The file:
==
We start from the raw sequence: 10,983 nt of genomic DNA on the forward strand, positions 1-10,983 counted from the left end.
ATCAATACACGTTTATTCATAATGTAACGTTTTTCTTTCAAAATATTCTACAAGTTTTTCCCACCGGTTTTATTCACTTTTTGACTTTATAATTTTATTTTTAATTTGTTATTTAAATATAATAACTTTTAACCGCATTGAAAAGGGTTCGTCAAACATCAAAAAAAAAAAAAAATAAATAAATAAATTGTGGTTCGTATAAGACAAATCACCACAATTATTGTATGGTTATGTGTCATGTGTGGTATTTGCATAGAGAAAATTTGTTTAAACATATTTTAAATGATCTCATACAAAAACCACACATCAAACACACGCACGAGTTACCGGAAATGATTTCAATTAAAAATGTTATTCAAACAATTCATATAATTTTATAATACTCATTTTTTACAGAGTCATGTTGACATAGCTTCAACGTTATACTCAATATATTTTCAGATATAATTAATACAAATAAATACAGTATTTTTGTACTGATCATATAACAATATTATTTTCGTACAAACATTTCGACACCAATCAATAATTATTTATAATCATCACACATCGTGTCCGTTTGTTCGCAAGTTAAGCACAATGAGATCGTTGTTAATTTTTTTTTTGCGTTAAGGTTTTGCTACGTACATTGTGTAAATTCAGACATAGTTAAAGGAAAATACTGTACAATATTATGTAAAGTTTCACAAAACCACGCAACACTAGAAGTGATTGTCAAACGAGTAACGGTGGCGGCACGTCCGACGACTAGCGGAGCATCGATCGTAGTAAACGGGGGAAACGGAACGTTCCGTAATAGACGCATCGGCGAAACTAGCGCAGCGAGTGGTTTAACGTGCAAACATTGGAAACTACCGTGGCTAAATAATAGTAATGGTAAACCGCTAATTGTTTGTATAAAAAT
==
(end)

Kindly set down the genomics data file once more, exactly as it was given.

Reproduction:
We start from the raw sequence: 10,983 nt of genomic DNA on the forward strand, positions 1-10,983 counted from the left end.
ATCAATACACGTTTATTCATAATGTAACGTTTTTCTTTCAAAATATTCTACAAGTTTTTCCCACCGGTTTTATTCACTTTTTGACTTTATAATTTTATTTTTAATTTGTTATTTAAATATAATAACTTTTAACCGCATTGAAAAGGGTTCGTCAAACATCAAAAAAAAAAAAAAATAAATAAATAAATTGTGGTTCGTATAAGACAAATCACCACAATTATTGTATGGTTATGTGTCATGTGTGGTATTTGCATAGAGAAAATTTGTTTAAACATATTTTAAATGATCTCATACAAAAACCACACATCAAACACACGCACGAGTTACCGGAAATGATTTCAATTAAAAATGTTATTCAAACAATTCATATAATTTTATAATACTCATTTTTTACAGAGTCATGTTGACATAGCTTCAACGTTATACTCAATATATTTTCAGATATAATTAATACAAATAAATACAGTATTTTTGTACTGATCATATAACAATATTATTTTCGTACAAACATTTCGACACCAATCAATAATTATTTATAATCATCACACATCGTGTCCGTTTGTTCGCAAGTTAAGCACAATGAGATCGTTGTTAATTTTTTTTTTGCGTTAAGGTTTTGCTACGTACATTGTGTAAATTCAGACATAGTTAAAGGAAAATACTGTACAATATTATGTAAAGTTTCACAAAACCACGCAACACTAGAAGTGATTGTCAAACGAGTAACGGTGGCGGCACGTCCGACGACTAGCGGAGCATCGATCGTAGTAAACGGGGGAAACGGAACGTTCCGTAATAGACGCATCGGCGAAACTAGCGCAGCGAGTGGTTTAACGTGCAAACATTGGAAACTACCGTGGCTAAATAATAGTAATGGTAAACCGCTAATTGTTTGTATAAAAAT